My boy—who taught himself to read at age two, who at four could recite the moons of Jupiter, and who memorized my license plate before he walked—learned last year, at age six, to wash his hands. By that I mean, learned to get them wet without tears; to soap up without hyperventilating over germs.
Although my son spoke at nine months, it took four years for him to say he loved me, his momma who whispered those precious words to him 100 times a day.
Psychologists label my son “twice exceptional.” Some gape when they see my second-grader skip through high school math or devour classic literature. They imagine our life is breezy, blessed, one super-stacked with college scholarships or a Nobel.
The truth is, we sweat through multiple breakdowns a day—some of them mine. Tying shoes is a feat. Stepping into a bath is an accomplishment. My son can count the slats of our window blinds or rock in silence for interminable hours. And he has two younger, neurologically-typical siblings who mimic him with awe.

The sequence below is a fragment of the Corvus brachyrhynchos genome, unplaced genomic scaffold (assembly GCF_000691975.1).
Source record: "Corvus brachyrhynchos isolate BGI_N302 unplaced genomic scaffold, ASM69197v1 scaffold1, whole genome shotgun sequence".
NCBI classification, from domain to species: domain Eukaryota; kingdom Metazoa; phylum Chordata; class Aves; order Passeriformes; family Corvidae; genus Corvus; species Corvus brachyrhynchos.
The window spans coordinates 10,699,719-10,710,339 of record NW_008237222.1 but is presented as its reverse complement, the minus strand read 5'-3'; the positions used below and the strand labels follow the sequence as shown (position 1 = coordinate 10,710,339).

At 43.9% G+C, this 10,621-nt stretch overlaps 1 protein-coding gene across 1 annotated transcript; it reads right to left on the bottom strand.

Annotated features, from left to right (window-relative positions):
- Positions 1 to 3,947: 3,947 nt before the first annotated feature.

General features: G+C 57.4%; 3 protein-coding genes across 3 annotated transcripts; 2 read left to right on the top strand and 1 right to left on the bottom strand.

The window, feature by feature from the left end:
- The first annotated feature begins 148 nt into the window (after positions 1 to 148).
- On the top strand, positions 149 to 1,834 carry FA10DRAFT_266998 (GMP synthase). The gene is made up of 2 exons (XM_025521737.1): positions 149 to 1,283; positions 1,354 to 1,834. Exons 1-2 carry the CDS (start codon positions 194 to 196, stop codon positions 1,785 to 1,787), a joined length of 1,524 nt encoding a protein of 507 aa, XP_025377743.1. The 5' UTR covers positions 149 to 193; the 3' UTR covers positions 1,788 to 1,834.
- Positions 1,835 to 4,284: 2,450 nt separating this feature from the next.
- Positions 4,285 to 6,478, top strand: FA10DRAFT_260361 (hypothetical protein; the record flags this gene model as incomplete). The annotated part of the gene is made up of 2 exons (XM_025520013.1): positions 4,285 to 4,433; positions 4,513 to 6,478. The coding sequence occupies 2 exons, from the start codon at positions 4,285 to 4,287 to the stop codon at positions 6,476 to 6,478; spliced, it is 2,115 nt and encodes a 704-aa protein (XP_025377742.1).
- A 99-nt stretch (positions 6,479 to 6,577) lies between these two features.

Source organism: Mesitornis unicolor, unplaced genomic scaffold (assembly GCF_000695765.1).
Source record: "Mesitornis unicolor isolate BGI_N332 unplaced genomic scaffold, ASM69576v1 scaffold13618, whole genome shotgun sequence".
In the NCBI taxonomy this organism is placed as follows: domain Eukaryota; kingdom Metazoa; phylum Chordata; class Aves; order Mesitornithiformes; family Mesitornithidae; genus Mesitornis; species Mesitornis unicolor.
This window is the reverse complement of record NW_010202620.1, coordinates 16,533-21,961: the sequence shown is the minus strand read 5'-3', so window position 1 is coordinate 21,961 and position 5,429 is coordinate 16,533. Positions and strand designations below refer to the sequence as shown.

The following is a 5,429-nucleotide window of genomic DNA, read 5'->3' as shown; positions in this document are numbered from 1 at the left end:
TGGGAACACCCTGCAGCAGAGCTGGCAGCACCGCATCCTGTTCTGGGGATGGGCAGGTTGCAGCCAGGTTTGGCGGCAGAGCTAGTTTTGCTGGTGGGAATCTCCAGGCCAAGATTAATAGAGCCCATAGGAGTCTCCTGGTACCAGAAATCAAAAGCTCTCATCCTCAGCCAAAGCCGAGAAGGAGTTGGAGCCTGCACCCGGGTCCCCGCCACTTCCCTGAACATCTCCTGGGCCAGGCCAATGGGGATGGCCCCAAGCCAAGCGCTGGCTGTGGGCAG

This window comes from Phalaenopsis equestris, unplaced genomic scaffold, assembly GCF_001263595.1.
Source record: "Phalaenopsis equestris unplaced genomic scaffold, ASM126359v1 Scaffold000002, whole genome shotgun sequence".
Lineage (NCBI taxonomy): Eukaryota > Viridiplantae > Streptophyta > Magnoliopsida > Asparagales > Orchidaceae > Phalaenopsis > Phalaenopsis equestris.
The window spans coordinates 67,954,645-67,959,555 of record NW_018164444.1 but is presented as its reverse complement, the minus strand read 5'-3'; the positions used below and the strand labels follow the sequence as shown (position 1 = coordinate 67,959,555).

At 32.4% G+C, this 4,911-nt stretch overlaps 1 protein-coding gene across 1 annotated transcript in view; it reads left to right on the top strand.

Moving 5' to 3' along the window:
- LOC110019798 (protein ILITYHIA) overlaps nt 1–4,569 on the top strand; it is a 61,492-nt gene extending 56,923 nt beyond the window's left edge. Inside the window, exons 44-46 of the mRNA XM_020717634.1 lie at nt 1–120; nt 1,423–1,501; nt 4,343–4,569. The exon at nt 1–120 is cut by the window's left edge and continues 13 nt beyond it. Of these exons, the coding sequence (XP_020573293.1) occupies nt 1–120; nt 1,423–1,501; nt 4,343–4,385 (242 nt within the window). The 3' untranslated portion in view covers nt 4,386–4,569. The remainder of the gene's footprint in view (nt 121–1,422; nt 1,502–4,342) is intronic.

Those siblings, a four-year-old brother and two-year-old sister, can identify all the planets, thanks to big brother. They cozy up to him with Magic School Bus books I’m too harried to read. They sing his made-up math songs and laugh at his grammar jokes.
I’ve discovered we’re not alone. Psychologists say that many highly gifted and talented (HGT) students experience sensory sensitivities. A significant number are autistic. All are a gift.
Our family has dabbled in public school, private therapies, home schooling, and an HGT magnet school. We joined every social skills group in Denver and role play incessantly at home.
Most importantly, my husband and I have learned, with the guidance of a cadre of therapists and supportive relatives, to set up our son for success. My new job is to guide unexpected brain patterns, and to shape and channel positive social and emotional skills.
We still have hard days. We get dreadful looks when our son kicks children at the playground or hugs strangers. I rarely go to bed not exhausted. My husband braces himself whenever he walks through our door: home is never calm.
But home is happy—and getting happier as therapy, love, and mercy make a difference. I don’t know where my son’s big brain will take him, but I thank God his heart is making room for others. He can sit through a meal. He’s not terrified of water. He says he loves me.